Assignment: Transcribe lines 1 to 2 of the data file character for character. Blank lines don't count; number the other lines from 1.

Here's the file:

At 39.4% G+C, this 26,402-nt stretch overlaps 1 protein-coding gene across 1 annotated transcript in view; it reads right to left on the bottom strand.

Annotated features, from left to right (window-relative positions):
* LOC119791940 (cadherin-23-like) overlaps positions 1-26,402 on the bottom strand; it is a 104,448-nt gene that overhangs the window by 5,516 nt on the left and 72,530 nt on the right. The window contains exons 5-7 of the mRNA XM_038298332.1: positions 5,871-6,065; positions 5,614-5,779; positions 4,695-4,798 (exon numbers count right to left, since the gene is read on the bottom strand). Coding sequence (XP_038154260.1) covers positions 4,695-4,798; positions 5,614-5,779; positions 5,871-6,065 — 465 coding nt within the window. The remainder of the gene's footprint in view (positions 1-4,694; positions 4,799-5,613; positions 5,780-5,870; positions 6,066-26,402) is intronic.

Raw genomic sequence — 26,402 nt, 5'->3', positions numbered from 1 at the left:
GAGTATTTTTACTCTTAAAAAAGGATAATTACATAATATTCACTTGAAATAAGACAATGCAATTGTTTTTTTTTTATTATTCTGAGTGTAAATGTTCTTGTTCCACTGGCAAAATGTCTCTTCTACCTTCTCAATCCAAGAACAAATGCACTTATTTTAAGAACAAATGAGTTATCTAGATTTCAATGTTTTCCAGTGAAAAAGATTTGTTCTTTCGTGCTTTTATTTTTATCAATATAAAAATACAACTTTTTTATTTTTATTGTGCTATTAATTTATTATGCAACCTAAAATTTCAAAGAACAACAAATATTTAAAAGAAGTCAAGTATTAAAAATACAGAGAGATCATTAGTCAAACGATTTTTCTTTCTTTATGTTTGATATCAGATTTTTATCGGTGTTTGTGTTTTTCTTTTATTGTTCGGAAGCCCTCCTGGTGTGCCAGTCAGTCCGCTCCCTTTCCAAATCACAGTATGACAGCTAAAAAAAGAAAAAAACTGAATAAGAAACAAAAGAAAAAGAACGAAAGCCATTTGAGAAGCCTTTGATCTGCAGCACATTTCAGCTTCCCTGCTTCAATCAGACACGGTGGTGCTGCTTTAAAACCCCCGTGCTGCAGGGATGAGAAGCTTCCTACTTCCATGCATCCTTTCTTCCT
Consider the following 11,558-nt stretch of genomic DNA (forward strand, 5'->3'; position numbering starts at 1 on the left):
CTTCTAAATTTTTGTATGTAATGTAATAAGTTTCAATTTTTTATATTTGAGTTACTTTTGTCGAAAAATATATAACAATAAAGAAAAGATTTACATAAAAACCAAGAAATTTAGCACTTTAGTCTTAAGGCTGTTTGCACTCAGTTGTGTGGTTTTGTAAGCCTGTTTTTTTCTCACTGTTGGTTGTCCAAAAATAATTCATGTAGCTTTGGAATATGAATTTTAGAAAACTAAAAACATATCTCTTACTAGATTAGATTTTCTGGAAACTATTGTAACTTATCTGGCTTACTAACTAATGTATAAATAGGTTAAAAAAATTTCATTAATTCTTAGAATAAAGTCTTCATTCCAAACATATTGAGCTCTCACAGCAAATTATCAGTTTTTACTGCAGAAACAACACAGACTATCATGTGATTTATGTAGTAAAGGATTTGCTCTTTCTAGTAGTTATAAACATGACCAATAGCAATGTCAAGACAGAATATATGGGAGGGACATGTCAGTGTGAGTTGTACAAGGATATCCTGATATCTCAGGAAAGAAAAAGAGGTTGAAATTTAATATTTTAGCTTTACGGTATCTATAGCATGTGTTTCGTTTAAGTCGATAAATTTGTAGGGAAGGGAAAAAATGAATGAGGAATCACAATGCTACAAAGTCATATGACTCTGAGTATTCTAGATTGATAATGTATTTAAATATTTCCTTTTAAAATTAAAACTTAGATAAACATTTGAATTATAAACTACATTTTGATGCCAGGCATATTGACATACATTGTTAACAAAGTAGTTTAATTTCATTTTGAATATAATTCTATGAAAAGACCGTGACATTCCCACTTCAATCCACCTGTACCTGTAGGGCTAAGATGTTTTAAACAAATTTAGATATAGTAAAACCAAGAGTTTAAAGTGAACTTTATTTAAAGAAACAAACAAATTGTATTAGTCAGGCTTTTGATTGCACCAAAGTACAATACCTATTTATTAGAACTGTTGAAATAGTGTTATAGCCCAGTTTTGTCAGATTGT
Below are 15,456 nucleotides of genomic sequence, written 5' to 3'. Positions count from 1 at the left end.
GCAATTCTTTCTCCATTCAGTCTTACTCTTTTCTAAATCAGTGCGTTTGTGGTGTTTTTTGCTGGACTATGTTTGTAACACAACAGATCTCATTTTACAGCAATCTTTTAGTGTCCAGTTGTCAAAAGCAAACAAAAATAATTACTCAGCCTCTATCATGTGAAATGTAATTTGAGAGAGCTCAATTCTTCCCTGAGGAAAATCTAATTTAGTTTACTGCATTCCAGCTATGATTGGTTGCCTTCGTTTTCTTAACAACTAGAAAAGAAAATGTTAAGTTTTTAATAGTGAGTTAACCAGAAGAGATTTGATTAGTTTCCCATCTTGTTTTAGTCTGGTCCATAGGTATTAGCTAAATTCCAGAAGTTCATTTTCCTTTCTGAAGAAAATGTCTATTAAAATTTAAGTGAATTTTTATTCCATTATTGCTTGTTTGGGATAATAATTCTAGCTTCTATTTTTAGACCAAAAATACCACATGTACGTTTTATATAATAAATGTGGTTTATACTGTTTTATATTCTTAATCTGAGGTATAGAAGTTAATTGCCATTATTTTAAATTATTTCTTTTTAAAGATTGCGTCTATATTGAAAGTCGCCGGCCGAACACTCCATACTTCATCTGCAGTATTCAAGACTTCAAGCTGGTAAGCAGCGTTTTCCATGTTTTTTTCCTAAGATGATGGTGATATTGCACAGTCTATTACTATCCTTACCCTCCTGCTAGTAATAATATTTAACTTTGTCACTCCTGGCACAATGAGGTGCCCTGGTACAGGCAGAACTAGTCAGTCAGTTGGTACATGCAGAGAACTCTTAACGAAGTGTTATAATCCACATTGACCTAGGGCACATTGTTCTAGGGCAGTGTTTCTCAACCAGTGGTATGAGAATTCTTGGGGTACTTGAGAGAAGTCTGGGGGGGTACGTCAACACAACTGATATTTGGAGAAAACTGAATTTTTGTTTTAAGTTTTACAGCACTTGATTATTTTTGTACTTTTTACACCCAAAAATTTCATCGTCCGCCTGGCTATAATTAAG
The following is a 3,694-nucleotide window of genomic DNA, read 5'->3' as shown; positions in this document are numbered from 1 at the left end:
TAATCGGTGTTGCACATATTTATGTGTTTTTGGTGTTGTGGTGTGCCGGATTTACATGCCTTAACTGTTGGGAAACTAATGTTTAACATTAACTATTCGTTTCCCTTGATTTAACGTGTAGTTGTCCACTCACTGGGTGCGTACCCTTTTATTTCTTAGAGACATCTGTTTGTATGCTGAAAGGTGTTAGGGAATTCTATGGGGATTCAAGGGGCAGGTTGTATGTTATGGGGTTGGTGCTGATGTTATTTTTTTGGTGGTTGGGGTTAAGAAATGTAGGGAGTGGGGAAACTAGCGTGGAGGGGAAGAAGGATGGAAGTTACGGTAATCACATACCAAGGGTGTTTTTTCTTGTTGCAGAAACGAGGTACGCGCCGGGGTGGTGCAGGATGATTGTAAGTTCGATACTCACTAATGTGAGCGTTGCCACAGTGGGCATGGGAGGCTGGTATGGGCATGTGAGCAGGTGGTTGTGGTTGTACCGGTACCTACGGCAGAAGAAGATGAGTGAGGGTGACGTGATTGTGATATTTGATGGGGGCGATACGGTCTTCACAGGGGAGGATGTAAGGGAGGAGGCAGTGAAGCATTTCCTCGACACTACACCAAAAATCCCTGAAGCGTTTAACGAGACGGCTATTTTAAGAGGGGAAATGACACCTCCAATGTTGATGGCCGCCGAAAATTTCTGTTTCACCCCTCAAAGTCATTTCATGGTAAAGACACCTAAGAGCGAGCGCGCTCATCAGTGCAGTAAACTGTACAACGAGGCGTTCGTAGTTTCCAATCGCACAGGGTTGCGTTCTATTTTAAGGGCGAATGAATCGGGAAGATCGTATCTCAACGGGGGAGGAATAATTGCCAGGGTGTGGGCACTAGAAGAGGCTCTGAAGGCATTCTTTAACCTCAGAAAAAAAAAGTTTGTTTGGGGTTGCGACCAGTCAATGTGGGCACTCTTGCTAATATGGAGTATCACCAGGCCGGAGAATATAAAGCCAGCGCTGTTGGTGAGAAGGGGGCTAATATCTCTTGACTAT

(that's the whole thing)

At 39.4% G+C, this 26,402-nt stretch overlaps 1 protein-coding gene across 1 annotated transcript in view; it reads right to left on the bottom strand.

Annotated features, from left to right (window-relative positions):